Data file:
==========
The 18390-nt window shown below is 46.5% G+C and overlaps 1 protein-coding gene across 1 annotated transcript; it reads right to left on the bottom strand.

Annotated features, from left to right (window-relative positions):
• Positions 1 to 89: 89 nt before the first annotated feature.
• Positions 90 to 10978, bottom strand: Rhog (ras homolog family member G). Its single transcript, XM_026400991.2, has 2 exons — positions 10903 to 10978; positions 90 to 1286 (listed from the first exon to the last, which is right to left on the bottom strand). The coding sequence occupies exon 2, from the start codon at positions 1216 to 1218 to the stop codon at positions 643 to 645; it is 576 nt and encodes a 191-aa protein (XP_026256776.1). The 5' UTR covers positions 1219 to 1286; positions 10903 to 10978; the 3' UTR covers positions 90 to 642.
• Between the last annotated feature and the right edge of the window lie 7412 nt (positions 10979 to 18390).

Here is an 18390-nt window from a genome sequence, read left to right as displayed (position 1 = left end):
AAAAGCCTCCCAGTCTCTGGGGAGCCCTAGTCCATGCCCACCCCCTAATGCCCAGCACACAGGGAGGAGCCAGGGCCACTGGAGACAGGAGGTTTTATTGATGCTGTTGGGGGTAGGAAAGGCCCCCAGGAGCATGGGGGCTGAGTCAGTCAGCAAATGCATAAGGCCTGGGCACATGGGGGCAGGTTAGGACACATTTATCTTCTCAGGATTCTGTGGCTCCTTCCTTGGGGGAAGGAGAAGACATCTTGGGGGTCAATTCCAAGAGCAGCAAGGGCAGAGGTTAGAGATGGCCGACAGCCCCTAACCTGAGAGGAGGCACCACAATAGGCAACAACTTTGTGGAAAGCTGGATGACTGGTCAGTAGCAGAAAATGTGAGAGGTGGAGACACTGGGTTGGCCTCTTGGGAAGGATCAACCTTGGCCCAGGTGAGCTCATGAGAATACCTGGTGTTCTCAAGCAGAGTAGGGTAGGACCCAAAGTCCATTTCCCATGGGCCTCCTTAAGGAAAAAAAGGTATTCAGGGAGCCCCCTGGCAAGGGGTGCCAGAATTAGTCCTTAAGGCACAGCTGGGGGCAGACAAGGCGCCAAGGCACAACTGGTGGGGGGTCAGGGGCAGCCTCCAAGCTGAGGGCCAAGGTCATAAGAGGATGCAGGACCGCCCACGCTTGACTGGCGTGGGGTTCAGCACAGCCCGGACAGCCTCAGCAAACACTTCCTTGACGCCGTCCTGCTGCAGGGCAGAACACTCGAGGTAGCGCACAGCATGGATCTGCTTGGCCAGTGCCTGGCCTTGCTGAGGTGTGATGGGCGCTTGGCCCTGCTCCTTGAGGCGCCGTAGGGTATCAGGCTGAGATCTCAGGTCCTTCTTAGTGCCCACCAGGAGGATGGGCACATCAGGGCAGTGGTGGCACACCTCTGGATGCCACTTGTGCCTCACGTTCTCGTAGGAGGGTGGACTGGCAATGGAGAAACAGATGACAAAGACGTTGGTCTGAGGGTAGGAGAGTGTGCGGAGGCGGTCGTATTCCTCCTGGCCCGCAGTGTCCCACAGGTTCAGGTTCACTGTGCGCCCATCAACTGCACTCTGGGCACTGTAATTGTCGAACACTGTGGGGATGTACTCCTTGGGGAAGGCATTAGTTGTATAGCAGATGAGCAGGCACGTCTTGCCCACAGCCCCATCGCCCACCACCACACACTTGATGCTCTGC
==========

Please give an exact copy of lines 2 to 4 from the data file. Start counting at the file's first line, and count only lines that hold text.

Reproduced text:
Annotated features, from left to right (window-relative positions):
• Positions 1 to 89: 89 nt before the first annotated feature.
• Positions 90 to 10978, bottom strand: Rhog (ras homolog family member G). Its single transcript, XM_026400991.2, has 2 exons — positions 10903 to 10978; positions 90 to 1286 (listed from the first exon to the last, which is right to left on the bottom strand). The coding sequence occupies exon 2, from the start codon at positions 1216 to 1218 to the stop codon at positions 643 to 645; it is 576 nt and encodes a 191-aa protein (XP_026256776.1). The 5' UTR covers positions 1219 to 1286; positions 10903 to 10978; the 3' UTR covers positions 90 to 642.